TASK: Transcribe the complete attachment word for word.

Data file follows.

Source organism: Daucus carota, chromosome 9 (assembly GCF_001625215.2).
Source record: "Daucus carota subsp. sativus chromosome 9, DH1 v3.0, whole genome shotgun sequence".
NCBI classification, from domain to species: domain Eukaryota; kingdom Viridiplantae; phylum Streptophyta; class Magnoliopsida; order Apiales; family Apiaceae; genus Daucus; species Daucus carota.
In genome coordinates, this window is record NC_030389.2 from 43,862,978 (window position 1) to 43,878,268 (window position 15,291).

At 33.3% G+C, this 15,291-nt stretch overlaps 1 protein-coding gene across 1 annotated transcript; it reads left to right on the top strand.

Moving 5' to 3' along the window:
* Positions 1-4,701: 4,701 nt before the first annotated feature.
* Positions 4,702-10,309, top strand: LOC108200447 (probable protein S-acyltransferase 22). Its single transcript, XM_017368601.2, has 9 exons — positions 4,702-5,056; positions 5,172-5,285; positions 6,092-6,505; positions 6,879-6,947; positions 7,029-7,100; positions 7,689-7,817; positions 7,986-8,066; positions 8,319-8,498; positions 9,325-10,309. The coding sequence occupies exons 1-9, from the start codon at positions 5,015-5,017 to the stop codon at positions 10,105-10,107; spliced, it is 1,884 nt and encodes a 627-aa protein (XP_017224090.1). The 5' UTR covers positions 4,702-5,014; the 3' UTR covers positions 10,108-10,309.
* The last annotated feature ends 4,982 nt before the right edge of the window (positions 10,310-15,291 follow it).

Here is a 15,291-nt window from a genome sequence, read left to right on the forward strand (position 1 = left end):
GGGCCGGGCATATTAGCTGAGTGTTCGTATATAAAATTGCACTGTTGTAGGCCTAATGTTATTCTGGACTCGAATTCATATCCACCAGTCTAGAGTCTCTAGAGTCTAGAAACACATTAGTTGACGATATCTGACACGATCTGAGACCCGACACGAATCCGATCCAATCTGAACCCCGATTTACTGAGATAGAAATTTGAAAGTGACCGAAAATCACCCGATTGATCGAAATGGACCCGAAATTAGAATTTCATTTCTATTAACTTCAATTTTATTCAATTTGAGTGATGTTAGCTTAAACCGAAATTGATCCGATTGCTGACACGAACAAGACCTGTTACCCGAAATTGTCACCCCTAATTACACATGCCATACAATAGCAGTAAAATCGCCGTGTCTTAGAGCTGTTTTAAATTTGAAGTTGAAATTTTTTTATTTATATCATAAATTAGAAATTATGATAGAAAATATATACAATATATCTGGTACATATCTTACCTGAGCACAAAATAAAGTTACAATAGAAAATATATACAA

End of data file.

Source organism: Daucus carota, chromosome 9 (assembly GCF_001625215.2).
Source record: "Daucus carota subsp. sativus chromosome 9, DH1 v3.0, whole genome shotgun sequence".
NCBI classification, from domain to species: domain Eukaryota; kingdom Viridiplantae; phylum Streptophyta; class Magnoliopsida; order Apiales; family Apiaceae; genus Daucus; species Daucus carota.
In genome coordinates, this window is record NC_030389.2 from 43,862,978 (window position 1) to 43,878,268 (window position 15,291).

At 33.3% G+C, this 15,291-nt stretch overlaps 1 protein-coding gene across 1 annotated transcript; it reads left to right on the top strand.

Moving 5' to 3' along the window:
* Positions 1-4,701: 4,701 nt before the first annotated feature.
* Positions 4,702-10,309, top strand: LOC108200447 (probable protein S-acyltransferase 22). Its single transcript, XM_017368601.2, has 9 exons — positions 4,702-5,056; positions 5,172-5,285; positions 6,092-6,505; positions 6,879-6,947; positions 7,029-7,100; positions 7,689-7,817; positions 7,986-8,066; positions 8,319-8,498; positions 9,325-10,309. The coding sequence occupies exons 1-9, from the start codon at positions 5,015-5,017 to the stop codon at positions 10,105-10,107; spliced, it is 1,884 nt and encodes a 627-aa protein (XP_017224090.1). The 5' UTR covers positions 4,702-5,014; the 3' UTR covers positions 10,108-10,309.
* The last annotated feature ends 4,982 nt before the right edge of the window (positions 10,310-15,291 follow it).

Here is a 15,291-nt window from a genome sequence, read left to right on the forward strand (position 1 = left end):
GGGCCGGGCATATTAGCTGAGTGTTCGTATATAAAATTGCACTGTTGTAGGCCTAATGTTATTCTGGACTCGAATTCATATCCACCAGTCTAGAGTCTCTAGAGTCTAGAAACACATTAGTTGACGATATCTGACACGATCTGAGACCCGACACGAATCCGATCCAATCTGAACCCCGATTTACTGAGATAGAAATTTGAAAGTGACCGAAAATCACCCGATTGATCGAAATGGACCCGAAATTAGAATTTCATTTCTATTAACTTCAATTTTATTCAATTTGAGTGATGTTAGCTTAAACCGAAATTGATCCGATTGCTGACACGAACAAGACCTGTTACCCGAAATTGTCACCCCTAATTACACATGCCATACAATAGCAGTAAAATCGCCGTGTCTTAGAGCTGTTTTAAATTTGAAGTTGAAATTTTTTTATTTATATCATAAATTAGAAATTATGATAGAAAATATATACAATATATCTGGTACATATCTTACCTGAGCACAAAATAAAGTTACAATAGAAAATATATACAA